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Learn what is a codicil? When is a codicil valid? What are the benefits and drawbacks?

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  1. 1. Codicils
  2. 2. • A codicil is a document that amends, alters, or supplements a pre-existing Last Will and Testament • Instead of drafting an entire new will, a codicil can be used to change specific provisions of a will, while leaving others unchanged • Codicils can range in length between a few sentences or paragraphs, to a number of pages • While a codicil is a separate, independent physical document to a will, it is clearly tied to the will that it amends What is a codicil?
  3. 3. • For a codicil to be valid, Ontario’s Succession Law Reform Act, RSO 1990, c S 26 (the “SLRA”) prescribes that the document must adhere to the same formal validity requirements that apply to a will • Subject to certain exceptions, a codicil must be: • in writing; • signed at the end by a testator; and • signed by two attesting witnesses, present at the same time, in the presence of the testator • A testator may also make a holograph codicil, consistent with section 6 of the SLRA • For more information on the issue of formal validity, review our SlideShare presentation on this topic at: validity-of-wills When is a codicil valid?
  4. 4. • Codicils may be useful when a testator wishes only to make minor alterations to their will, without having to draft an entirely new will • Such minor changes could include: • Adding or removing an executor (for example, after an executor named in the will has died) • Adding, removing or altering a specific bequest (for example, after property that is subject to a specific bequest is sold) • Adding beneficiaries, such as a new child or grandchild Benefits of a Codicil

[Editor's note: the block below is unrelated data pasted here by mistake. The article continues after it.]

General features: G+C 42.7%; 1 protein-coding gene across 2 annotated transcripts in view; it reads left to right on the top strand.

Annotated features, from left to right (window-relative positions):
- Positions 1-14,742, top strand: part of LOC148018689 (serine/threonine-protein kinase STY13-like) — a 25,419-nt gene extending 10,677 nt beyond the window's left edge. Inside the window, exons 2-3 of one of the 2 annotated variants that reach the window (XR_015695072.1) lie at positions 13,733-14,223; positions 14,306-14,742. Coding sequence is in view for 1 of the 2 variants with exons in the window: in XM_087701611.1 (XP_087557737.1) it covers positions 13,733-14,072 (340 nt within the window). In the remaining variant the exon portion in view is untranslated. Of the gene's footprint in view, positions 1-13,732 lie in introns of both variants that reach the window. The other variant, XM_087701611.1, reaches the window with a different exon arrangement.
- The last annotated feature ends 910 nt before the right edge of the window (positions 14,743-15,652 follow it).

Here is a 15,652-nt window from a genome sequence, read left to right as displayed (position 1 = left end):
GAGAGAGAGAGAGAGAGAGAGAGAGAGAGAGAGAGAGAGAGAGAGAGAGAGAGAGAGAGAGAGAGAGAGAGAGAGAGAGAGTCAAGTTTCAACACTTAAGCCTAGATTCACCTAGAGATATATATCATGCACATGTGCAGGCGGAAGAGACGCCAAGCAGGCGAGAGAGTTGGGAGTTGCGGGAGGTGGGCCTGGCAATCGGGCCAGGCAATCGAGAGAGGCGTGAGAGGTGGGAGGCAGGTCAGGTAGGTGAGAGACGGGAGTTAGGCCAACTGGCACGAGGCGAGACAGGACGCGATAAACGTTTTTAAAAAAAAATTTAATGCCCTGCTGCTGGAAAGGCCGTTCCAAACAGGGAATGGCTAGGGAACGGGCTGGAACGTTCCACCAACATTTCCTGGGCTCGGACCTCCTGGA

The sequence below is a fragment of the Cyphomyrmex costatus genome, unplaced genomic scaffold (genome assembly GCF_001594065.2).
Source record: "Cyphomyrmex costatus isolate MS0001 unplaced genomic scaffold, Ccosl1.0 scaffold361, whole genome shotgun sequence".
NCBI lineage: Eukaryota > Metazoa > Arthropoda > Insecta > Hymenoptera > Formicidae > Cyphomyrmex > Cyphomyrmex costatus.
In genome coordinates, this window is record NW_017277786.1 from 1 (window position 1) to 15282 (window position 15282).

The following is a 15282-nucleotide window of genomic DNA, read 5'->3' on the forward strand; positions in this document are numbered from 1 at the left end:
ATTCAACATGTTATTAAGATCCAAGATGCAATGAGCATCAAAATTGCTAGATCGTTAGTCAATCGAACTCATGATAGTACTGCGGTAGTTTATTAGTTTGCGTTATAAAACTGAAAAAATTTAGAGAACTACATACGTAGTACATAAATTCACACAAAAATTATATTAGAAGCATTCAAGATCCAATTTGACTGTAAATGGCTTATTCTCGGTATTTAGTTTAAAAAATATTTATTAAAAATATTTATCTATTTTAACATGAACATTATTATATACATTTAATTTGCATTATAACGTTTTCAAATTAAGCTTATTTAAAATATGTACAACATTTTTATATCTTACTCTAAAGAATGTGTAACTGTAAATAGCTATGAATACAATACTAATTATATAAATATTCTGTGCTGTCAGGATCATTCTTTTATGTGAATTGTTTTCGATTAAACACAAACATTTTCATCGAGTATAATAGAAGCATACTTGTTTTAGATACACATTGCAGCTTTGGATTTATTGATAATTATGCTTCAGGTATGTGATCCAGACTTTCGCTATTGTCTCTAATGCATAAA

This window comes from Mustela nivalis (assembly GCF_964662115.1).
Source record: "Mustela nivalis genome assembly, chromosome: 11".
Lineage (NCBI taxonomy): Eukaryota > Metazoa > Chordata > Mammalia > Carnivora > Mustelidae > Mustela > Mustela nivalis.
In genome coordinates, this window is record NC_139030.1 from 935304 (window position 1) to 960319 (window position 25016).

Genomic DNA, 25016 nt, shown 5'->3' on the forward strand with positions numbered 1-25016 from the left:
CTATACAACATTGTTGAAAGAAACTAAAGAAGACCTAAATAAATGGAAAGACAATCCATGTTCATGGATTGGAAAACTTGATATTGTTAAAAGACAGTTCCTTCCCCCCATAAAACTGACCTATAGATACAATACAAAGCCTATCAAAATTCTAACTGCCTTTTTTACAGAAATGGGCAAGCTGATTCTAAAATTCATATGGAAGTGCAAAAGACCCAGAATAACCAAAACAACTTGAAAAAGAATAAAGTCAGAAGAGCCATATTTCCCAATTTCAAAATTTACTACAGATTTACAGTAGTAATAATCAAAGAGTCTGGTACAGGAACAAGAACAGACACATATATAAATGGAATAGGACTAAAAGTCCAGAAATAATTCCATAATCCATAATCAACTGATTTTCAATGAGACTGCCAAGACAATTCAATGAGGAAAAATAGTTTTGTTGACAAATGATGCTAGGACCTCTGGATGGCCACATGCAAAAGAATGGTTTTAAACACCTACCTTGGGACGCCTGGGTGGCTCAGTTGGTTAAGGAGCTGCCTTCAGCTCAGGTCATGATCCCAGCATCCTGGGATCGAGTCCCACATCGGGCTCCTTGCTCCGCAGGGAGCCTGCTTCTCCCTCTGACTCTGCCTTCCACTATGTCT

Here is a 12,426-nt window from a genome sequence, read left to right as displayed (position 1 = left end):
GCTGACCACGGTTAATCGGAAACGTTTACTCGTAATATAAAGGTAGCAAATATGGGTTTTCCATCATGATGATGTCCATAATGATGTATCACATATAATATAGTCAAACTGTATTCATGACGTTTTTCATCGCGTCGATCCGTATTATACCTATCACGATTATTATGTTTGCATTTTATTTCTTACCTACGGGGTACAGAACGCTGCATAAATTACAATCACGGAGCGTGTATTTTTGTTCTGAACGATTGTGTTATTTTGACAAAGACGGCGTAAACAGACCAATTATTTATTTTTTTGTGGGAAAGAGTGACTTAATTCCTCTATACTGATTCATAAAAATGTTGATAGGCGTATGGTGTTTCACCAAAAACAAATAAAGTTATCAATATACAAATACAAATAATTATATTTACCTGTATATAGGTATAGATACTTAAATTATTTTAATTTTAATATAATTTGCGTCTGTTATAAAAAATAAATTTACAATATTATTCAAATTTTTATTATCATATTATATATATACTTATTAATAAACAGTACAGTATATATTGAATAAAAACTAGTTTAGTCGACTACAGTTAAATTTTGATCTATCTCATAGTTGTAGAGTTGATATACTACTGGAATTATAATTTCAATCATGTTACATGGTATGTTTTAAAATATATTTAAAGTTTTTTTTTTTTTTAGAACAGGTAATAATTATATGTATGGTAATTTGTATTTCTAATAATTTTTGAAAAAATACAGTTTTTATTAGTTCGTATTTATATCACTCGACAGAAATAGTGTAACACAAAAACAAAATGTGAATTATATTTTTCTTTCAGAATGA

5. 5. • If a testator wishes to make multiple and/or more complex revisions to their estate plan, it may be preferable to instead execute a new will entirely • For example, a new will may be more appropriate when a testator: • Makes multiple changes to their estate plan • If a codicil is particularly complicated, it may be more likely that it will be disputed after the testator dies • Seeks to disinherit a beneficiary • Excluding a beneficiary from a will can be a contentious decision, and may be more appropriately documented in a new will • Has pre-existing codicils • Creating multiple codicils increases the risk of confusion and potential conflicts with the terms of the original will, or the earlier codicils to the will Drawbacks of a Codicil
  6. 6. • As each codicil is its own independent document, another drawback is that a codicil may become accidentally separated from the corresponding will • If either document is missing, the estate plan may not function as the testator intended • If a codicil is somehow lost or separated from the original will, the executor may not know that the codicil exists and the will may erroneously be admitted to probate without the changes that the testator had intended and outlined within one or more codicils • Although codicils may not seem to have as great an impact on an estate plan as a Last Will and Testament, they are important testamentary documents – individuals who wish to alter the terms of their will by way of a codicil should consult an estate lawyer for assistance in doing so Drawbacks of a Codicil (continued)
  7. 7. Thank you for reading!